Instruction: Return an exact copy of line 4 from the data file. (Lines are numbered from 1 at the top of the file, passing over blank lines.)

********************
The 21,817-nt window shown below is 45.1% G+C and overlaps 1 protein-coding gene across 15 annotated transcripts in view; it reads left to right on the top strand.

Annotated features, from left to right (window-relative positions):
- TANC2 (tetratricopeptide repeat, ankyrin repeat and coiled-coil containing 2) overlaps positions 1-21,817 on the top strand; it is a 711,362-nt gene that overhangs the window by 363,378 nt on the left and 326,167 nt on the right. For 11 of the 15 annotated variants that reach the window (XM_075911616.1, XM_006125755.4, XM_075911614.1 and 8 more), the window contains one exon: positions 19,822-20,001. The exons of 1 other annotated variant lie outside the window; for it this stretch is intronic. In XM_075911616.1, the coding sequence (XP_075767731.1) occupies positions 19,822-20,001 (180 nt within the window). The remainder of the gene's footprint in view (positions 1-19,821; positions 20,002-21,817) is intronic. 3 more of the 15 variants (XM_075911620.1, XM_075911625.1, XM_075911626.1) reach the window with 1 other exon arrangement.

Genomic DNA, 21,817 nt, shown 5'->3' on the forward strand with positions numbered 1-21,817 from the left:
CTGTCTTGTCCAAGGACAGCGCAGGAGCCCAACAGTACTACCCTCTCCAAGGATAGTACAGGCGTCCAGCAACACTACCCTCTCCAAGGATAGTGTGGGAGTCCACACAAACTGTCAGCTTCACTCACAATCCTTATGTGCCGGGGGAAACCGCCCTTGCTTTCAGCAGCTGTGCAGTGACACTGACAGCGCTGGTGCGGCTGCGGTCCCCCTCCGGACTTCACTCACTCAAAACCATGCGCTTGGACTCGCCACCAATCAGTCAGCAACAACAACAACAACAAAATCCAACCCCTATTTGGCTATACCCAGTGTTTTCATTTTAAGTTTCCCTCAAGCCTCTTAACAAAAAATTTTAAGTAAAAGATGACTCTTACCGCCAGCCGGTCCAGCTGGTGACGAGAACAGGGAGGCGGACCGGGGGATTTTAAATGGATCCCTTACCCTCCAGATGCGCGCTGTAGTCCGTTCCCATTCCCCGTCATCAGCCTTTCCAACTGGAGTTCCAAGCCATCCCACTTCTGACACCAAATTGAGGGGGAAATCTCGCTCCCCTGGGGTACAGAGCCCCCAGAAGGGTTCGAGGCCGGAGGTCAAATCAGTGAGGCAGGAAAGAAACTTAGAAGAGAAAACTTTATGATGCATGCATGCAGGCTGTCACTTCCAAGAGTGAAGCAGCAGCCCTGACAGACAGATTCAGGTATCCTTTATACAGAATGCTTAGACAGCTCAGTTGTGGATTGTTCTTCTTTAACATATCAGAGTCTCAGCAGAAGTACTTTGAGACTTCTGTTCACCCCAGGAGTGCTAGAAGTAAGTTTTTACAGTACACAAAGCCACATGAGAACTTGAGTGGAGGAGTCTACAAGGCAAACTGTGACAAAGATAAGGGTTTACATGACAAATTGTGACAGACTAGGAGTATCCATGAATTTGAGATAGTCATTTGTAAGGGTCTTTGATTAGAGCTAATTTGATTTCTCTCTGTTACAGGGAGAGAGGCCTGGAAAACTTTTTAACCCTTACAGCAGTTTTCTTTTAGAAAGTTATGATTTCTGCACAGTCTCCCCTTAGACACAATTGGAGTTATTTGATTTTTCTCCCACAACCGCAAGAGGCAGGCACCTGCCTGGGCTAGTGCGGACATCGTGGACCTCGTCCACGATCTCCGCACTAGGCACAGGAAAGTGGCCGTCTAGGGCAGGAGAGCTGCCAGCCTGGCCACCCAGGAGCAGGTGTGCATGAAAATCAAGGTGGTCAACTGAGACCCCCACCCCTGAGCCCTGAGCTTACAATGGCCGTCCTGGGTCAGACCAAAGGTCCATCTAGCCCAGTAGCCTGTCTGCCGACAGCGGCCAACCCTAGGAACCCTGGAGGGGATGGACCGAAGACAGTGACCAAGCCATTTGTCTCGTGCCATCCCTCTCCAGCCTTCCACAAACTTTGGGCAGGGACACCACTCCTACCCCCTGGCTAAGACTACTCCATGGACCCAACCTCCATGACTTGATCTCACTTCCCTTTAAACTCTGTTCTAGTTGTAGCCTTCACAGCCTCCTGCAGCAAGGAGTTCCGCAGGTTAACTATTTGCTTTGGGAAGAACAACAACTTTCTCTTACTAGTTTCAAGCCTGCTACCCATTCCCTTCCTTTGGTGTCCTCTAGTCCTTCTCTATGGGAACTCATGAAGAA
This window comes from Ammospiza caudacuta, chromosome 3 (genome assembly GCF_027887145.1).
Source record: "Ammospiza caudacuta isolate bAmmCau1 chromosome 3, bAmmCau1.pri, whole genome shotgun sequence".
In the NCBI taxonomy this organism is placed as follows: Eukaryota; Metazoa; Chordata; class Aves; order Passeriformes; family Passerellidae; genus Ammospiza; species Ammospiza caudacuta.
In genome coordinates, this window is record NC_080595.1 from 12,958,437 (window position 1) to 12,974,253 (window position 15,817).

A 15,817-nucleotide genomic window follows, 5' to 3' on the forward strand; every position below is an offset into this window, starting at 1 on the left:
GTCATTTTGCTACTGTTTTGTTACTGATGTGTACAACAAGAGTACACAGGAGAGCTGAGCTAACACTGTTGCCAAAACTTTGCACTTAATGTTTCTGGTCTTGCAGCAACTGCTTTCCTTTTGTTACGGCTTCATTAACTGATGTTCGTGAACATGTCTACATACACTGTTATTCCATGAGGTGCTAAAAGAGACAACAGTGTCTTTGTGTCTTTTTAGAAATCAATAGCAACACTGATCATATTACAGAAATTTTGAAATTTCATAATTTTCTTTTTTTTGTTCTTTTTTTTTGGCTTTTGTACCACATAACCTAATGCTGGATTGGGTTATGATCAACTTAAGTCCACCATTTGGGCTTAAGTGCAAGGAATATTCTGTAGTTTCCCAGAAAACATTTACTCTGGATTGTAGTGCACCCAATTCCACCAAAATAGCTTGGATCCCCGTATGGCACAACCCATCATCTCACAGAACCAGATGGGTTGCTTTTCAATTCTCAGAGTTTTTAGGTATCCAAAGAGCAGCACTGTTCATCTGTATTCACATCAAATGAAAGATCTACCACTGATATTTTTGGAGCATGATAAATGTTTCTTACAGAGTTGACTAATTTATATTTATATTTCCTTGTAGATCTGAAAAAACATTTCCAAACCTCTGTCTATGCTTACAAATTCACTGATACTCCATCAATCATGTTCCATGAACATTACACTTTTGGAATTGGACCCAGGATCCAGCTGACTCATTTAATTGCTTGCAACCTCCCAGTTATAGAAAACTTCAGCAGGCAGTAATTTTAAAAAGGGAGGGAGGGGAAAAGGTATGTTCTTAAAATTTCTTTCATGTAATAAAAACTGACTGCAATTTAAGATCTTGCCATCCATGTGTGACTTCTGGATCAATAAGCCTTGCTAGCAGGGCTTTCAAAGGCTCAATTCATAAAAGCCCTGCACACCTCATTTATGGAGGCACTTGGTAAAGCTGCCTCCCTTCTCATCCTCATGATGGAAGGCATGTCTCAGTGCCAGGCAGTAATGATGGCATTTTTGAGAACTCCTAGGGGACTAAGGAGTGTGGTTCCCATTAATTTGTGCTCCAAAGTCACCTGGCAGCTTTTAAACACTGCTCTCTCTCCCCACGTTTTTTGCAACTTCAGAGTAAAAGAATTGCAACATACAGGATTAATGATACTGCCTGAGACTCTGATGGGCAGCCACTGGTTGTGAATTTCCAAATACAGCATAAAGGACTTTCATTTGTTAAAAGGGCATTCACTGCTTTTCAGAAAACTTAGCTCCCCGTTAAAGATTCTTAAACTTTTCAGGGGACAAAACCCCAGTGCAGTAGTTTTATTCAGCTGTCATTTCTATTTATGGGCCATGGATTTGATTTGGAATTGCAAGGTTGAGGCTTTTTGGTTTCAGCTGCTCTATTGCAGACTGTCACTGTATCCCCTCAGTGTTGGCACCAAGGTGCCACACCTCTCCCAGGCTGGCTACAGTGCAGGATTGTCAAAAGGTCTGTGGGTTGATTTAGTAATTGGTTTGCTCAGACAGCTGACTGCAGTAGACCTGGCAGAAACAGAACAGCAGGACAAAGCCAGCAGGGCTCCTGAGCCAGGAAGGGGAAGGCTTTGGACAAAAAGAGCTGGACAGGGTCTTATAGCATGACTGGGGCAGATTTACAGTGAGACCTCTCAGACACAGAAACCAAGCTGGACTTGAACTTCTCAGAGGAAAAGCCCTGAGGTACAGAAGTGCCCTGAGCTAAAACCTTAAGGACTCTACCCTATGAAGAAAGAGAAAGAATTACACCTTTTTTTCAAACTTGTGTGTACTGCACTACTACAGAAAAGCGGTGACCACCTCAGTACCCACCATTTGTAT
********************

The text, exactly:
Genomic DNA, 21,817 nt, shown 5'->3' on the forward strand with positions numbered 1-21,817 from the left: